Suspicious contralateral breast lesions (MRI BIRADS IV and above) were seen in 29 of the 294 patients (9.8%). Two patients were lost to follow-up. In two of the 29 patients, a definitive histological proof was not sought for, and they were excluded from the study. A histopathological proof could be obtained in 25 patients. Two patients had a suspicious contralateral lesion on X-ray mammography at the time of diagnosis, one patient had a cluster of microcalcification corresponding to the enhancing lesion on MRI, and another patient had an asymmetrical density corresponding to the MRI-detected lesion seen retrospectively and hence these four patients underwent stereotactic fine-needle aspiration cytology (FNAC) and biopsy. The contralateral breast lesion was a mass in 15/25 patients, with an average size of 1.2 cm, and was a nonmass-like enhancement in 10/25 patients.

In 21/290 (7.2%) patients, contralateral suspicious lesions were detected only on MRI. Fifteen of 21 patients had a USG correlate on second-look USG done after MRI mammography and USG-guided FNAC was done. Six of 21 patients underwent MRI-guided biopsy/wire localization. A malignant histopathological result from the opposite breast was seen in 16/290 (5.5%) patients; of these, 12 (4.1%) were detected only on MRI. Thus, the incidence of malignant contralateral breast lesions detected by MRI was 4.1%. The histopathology was infiltrating ductal carcinoma (n=10), infiltrating lobular carcinoma (n=3), ductal carcinoma in situ (n=3). The 12 mammographically occult cancers were equally distributed among the different age groups. Ten of 12 patients had heterogeneously dense or extremely dense breasts on X-ray mammography (ACR grades 3 and 4). Two of the patients had ACR grade 2 mammographic density. Both of these patients had subcentimeter contralateral lesions not discernable on the X-ray mammograms. The age range of these cancers along with a correlation with X-ray mammographic density is depicted in a histogram in [Figure 1].
Figure 1: Histogram shows the correlation of the mammographically occult cancers with the age and mammographic density

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Benign histopathological results for the lesions detected on MRI were seen in 9/290 (3.1%) patients, with a false positive rate of 2.7%. Of these, two patients had a high-risk lesion (atypical ductal hyperplasia) in the contralateral breast [Table 1].
Table 1: Summary of the characteristics of bilateral breast lesions

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   Discussion Top


Synchronous contralateral breast cancer may be detected by mammography and/or clinical examination either at the time of diagnosis or within 3-12 months of initial diagnosis in approximately 2% of women. [3] A subsequent (metachronous) cancer has been reported to develop in the opposite breast in 0.5%-1% of patients per year or in 5%-10% of patients during a 10-year follow-up, which is a significantly higher rate than that in the general population. [4]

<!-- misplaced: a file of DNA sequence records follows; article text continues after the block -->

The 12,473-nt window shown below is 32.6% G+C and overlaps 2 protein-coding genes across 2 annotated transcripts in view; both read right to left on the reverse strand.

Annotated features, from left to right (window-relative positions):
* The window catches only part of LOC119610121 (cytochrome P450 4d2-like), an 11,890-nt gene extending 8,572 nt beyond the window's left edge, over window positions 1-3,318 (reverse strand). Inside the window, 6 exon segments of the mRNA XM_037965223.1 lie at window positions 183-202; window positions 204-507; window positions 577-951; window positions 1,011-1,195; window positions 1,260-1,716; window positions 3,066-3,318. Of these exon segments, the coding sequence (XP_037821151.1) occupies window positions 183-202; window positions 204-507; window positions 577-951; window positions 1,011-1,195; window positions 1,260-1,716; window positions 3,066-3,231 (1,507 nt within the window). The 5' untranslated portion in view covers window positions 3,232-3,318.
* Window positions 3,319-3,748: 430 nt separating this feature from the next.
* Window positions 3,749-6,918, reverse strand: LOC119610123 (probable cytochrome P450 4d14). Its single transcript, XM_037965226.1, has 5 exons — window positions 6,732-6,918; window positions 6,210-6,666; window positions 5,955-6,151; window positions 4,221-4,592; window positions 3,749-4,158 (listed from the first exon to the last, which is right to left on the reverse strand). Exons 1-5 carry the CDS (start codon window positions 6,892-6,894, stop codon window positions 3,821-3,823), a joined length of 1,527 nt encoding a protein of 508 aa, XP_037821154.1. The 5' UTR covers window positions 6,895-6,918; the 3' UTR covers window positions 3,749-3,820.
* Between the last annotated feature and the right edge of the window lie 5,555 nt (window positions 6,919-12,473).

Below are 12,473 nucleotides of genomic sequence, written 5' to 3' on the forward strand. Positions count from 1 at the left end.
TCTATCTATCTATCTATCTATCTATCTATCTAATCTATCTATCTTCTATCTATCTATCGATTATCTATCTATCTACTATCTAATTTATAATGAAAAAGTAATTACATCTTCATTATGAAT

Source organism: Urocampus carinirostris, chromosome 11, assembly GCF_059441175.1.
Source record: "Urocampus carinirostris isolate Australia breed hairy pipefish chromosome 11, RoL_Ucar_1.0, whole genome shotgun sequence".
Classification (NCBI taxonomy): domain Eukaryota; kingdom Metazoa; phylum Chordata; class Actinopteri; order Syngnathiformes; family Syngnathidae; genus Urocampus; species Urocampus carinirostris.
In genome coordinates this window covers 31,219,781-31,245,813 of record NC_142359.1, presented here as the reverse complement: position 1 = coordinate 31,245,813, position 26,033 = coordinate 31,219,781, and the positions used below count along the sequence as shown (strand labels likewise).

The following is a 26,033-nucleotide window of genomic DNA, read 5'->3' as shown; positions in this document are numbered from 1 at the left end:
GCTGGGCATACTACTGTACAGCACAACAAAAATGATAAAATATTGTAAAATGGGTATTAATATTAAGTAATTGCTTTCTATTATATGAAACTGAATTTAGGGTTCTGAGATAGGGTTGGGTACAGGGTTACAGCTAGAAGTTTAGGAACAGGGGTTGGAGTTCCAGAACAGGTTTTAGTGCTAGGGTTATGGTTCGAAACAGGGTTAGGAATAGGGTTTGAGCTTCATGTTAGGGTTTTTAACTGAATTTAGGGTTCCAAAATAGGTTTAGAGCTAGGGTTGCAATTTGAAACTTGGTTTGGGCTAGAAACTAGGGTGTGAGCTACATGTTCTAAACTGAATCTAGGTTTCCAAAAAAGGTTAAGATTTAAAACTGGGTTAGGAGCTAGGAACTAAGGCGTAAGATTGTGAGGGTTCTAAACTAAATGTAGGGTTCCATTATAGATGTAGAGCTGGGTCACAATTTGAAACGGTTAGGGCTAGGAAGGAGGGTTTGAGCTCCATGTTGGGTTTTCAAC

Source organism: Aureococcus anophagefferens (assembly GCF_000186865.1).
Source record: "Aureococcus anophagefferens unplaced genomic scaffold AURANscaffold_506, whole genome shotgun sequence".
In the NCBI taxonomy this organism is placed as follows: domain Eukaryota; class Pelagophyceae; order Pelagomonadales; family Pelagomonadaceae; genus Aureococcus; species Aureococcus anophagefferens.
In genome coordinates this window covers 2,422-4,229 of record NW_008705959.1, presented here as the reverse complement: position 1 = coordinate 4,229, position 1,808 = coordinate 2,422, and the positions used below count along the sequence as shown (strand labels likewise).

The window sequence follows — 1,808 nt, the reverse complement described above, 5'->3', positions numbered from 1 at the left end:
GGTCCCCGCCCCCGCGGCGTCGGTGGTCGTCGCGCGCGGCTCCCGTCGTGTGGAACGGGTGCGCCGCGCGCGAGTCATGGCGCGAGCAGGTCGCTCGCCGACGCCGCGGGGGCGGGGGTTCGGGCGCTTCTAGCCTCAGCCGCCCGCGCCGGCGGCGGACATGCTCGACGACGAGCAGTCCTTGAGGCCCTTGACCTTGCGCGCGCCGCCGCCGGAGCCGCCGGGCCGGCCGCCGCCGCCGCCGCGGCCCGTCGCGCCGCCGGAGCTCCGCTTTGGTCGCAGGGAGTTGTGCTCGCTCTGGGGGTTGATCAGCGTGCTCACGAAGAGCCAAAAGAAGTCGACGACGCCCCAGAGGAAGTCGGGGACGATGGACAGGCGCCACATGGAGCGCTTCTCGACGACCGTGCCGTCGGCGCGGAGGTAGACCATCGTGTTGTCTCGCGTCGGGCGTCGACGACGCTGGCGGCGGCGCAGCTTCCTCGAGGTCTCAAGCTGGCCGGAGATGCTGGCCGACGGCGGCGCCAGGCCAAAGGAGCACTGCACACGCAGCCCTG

MRI of the breast has high reported sensitivity -- of the order of 94%-100% -- in detecting cancer. [5] The reported specificity of MRI ranges from 37% to 97% in various studies, which is due to the overlap of the enhancement characteristics of benign and malignant lesions and can also be ascribed to inconsistent imaging protocols and reporting. A number of clinical indications for breast MRI have been described by the American Cancer Society, and the role of MRI is expanding as physicians and surgeons the world over are increasingly recognizing the value of this highly useful technology. Among its various indications are screening the opposite breast for cancer in patients with proven cancer of one side, therapeutic monitoring, and screening for high-risk patients.

In this retrospective study, we have tried to evaluate the incidence of mammographically and clinically occult synchronous contralateral cancers that were detected with MRI in the Indian clinical context. In various published reports in the literature, the incidence of an otherwise occult contralateral breast cancer detected by MRI is 3%-24%. [6] In a study led by Libermann et al., [2] clinically and mammographically occult contralateral breast cancer was detected by MRI in 12 out of 223 women who underwent breast MRI, yielding an incidence of 5%. In another study involving 969 women that was conducted by Lehman [6] from the University of Washington in Seattle, MRI detected cancer in 30 of the 969 women, giving an additional diagnostic yield of 3.1%; the authors have stated that the cancers identified on MRI were, in general, at an earlier stage than those identified on other types of examinations. Positive MRI findings led to biopsy recommendation in 13.9% of patients in their study, and 24.8% of these biopsies were positive for malignancy. They have reported a specificity of 88% and a negative predictive value of 99%, with the risk of developing contralateral cancer after 1 year of negative MRI being 0.3%. The authors have also stated that a preoperative MRI might reduce the number of unnecessary contralateral prophylactic mastectomies done in high-risk patients.

In our study, the incidence of synchronous contralateral malignancy detected by MRI done prior to surgery was 4.1%. A biopsy recommendation due to MRI findings was made in 9.8% of patients. Histopathological proofs could be obtained in 25/29 (86%) cases, of which 16/25 were positive (true positives) [Figure 2] and [Figure 3]. In our study, the number of false positive cases with MRI was 9/290 (2.7%). In these cases biopsy was recommended but the lesion turned out to be benign on biopsy [Figure 4] (two of these patients had high-risk lesions) [Figure 5]. Unlike the study by Lehman et al., there were no false negative cases in our study since none of our patients underwent a prophylactic mastectomy.